women’s access to state, law and citizenship rights and search for social
justice in particular.
Ehriel F. Fannin
Ehriel F. Fannin is a doctoral candidate at the School of Nursing. Her background in women’s health and pediatric nursing inform her research interests in sexual and reproductive decision making. Ehriel uses an interdisciplinary framework including theories of gender and power, Intersectionality, and behavioral economics to explore sexual health disparities among women. Her dissertation work examines the influence of socioeconomic and emotional security on young adult women’s sexual decision making and subsequent risk for sexually transmitted infections and unintended pregnancy.
Andrew Korn is a doctoral student in the Italian Studies program. He has studied male sexuality in twentieth-century Italian literature, Italy's "gay liberation front" FUORI! (Fronte unitario omosessuale rivoluzionario italiano), and the writings of Italian queer figures Mario Mieli and Pier Paolo Pasolini. He is interested in using Queer Theory to analyze Italian artistic production. He is currently researching, through the writings of Gilles Deleuze and Félix Guattari, the capabilities of the body and functions of desire in the films of Liliana Cavani.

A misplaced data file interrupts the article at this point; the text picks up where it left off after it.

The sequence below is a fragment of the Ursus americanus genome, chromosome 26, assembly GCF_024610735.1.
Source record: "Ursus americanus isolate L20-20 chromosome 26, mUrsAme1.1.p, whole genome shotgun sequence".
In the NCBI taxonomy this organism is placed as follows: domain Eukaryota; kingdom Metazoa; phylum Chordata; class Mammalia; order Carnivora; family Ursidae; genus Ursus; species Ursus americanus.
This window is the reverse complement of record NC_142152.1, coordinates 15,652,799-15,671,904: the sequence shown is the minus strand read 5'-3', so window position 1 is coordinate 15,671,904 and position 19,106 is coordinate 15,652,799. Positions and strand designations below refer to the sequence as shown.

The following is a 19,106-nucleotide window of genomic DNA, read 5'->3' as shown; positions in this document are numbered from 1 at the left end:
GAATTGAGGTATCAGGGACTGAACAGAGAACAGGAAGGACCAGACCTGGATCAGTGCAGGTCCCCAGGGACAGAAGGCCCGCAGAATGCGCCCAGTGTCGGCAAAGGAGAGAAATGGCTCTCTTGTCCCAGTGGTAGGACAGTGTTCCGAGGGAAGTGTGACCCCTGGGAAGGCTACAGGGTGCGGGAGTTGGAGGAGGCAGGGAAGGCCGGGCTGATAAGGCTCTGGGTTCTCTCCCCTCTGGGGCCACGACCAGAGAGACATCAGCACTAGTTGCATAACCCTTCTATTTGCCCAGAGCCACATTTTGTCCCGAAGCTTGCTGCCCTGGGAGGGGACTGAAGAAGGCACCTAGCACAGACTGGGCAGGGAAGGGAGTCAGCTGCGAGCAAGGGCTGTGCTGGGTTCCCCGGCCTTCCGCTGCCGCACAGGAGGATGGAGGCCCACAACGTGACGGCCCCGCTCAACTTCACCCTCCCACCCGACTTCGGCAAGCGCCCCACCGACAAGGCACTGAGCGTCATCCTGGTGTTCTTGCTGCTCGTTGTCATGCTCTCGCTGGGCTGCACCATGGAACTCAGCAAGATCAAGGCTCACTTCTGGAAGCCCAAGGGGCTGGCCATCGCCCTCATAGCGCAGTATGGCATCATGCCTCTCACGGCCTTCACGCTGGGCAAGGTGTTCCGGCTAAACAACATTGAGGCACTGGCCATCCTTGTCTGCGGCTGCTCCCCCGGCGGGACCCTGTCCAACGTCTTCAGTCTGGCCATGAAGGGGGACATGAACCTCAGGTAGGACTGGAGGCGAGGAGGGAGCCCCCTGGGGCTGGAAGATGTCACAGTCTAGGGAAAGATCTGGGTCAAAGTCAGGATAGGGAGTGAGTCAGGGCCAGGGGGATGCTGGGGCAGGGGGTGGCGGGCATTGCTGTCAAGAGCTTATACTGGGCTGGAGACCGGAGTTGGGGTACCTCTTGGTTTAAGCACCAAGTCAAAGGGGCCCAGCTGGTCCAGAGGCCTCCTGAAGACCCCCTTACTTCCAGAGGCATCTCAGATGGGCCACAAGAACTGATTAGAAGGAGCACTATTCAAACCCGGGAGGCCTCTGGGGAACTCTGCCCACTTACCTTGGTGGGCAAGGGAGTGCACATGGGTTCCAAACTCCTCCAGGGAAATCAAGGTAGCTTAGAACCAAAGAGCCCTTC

Yoel Roth is a doctoral student at the Annenberg School for Communication. He studies technology, sexuality, and bears. (The gay men, not the forest creatures.) In particular, he’s interested in the construction and mediation of queer masculinity and communities of men, both historically and through digital media. Lately, he’s been working on issues of surveillance and the policing of images of the gay body in social media.
Norman Rusin is a doctoral
candidate in Italian Studies at the University of Pennsylvania, and he is
writing his dissertation on Italo Svevo as a mitteleuropean writer. He’s particularly
interested in and fascinated by the Italian emigrant culture and its
relationship with hosts cultures. He has studied the relationship between
agency, sexuality, and language in Italian cinema and literature, focusing his
attention on Liliana Cavani’s works. He is continuing his studies on sexuality
at the intersection between autobiography, journalism, literature, and cinema
in Italy within a European context.
Caroline Weist is a doctoral candidate in Germanic Languages and Literatures with a primary research interest in performance studies, specifically the intersection of theatrical performance with gender, disability, and queer theory. Her dissertation, “Performance Prosthetic: FiguringHeimat on the 20th-century German Stage,” considers onstage prostheses in several major works of German-language theater as a means to investigate the fraught entanglement of the body with the body politic in the German conception of Heimat (“homeland”). For the year 2013-14, she is a Visiting Instructor in German Studies at Davidson College in North Carolina, where she is teaching language and literature classes, as well as a course on German theater.